Tangled Gopher Snakes
It’s not easy being a snake in our neighborhoods, even though snakes actually make great neighbors!
Gopher Snakes like these eat primarily rodents, with other small animals and even eggs on their menu when they can find them.
They will move through your yard hunting rats and mice and providing a real service with their free rodent control! Tragedy happens when they run into things like garden netting.
These three snakes were likely pursuing the same prey when they got entangled. As each snake tried to extricate himself, the strands of netting got tighter and tighter. Eventually the snakes were hopelessly tangled into a tight ball with no chance of escape.
Fortunately the homeowner saw them and knew to call for help. Marin Humane officer Adrianne Russo transported the snakes to WildCare’s Wildlife Hospital.
The first job for our Medical Team, of course, was to untangle the netting from the snakes’ bodies. But treating entangled animals goes way beyond the necessity of removing the ensnaring object. WildCare cautions readers that anyone who finds an animal of any variety tangled in anything should bring that animal to WildCare or your local wildlife care center immediately, even if the animal appears uninjured after you free him. The injuries resulting from entanglement are called constriction injuries, and they can take days or weeks to manifest.
The challenge is to snip the netting without hurting the snakes, which was difficult because they were so tightly bound. We use special scissors that are actually called ‘suture scissors’ for removal of sutures in human hospitals. It allows us to get under the tight line without creating as much pressure as larger scissors would cause and we can be more precise.
The team also had to determine how many snakes there were, and to be sure they were harmless Gopher Snakes and not rattlers! Then they had to figure out which parts belonged to which snake. There were only two staff members available for removal so they worked as quickly as they could to try to separate the netting into chunks, and then to remove the individual snakes
During this procedure, the snakes themselves were scared and stressed so they struggled, tightening the line more, and they tried to bite. Medical Staff did not sedate the snakes because they knew the animals were very dehydrated and they didn’t want to stress the snakes’ bodies more.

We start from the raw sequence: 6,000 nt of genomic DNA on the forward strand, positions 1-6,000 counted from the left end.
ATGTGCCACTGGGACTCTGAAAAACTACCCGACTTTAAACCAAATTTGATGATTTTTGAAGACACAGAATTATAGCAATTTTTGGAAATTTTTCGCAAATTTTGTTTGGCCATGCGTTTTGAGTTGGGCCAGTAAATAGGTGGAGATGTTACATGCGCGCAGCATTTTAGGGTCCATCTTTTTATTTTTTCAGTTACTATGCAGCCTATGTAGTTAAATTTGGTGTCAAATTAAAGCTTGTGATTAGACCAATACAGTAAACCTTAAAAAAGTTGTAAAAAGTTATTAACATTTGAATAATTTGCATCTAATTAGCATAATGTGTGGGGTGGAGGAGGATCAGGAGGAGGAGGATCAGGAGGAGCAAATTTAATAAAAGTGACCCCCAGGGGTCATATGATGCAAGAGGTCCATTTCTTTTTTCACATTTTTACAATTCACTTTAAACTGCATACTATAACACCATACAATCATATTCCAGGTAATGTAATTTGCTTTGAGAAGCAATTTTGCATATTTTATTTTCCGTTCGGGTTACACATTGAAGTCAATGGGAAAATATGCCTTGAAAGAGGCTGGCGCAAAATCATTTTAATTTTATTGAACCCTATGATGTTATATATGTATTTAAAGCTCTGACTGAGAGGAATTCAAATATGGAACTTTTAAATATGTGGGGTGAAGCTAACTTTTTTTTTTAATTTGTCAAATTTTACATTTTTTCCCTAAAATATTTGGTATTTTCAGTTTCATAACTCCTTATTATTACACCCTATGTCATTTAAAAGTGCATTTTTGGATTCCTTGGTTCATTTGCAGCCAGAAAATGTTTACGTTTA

Once they had been separated from the netting and each other, Medical Staff allowed them to soak to rehydrate. They were thankfully not emaciated, as they were found relatively quickly, but they were certainly dehydrated. Snakes can drink through their mouth and also absorb through their cloaca.
Finally, they set up the Gopher Snakes in a heated enclosure in Ward A for a period of observation to see if major injuries from compression and the loss of circulation would ensue.
These snakes had been comparatively lucky! They were rescued quickly, and the netting hadn’t had time to severely damage their bodies before they were rescued.
After a week under observation, and with daily soakings in warm water to hydrate them, our team deemed two of the snakes healthy enough to return to the wild. Watch a video below of our team doing a health check on the snakes to see how they are recovering from their ordeal.
Release Day is the Best Day!
It was a real pleasure for two WildCare staffers to return these handsome snakes to their home territory. Watch the release in the video below. The third snake remains in care at WildCare with some scale damage. He will likely be released after he sheds his skin, revealing healthy scales underneath.
Don’t Use Garden Netting!
What’s the take-away message from the story of these Gopher Snakes? Please don’t use garden netting! This plastic mesh, intended to protect plants from marauding animals causes untold damage to wildlife of all varieties. WildCare has admitted opossums, birds, skunks and hundreds of snakes tangled in the stuff.
If you can’t convince your neighbors to remove their garden netting completely, WildCare asks that the netting be rolled up and secured with binder clips six inches to a foot above the ground. This will at least prevent snakes and other ground-dwelling animals from being entangled. Even with the netting rolled up, it MUST be checked twice a day (morning and evening) for trapped animals. Any entangled animal should be brought to WildCare immediately.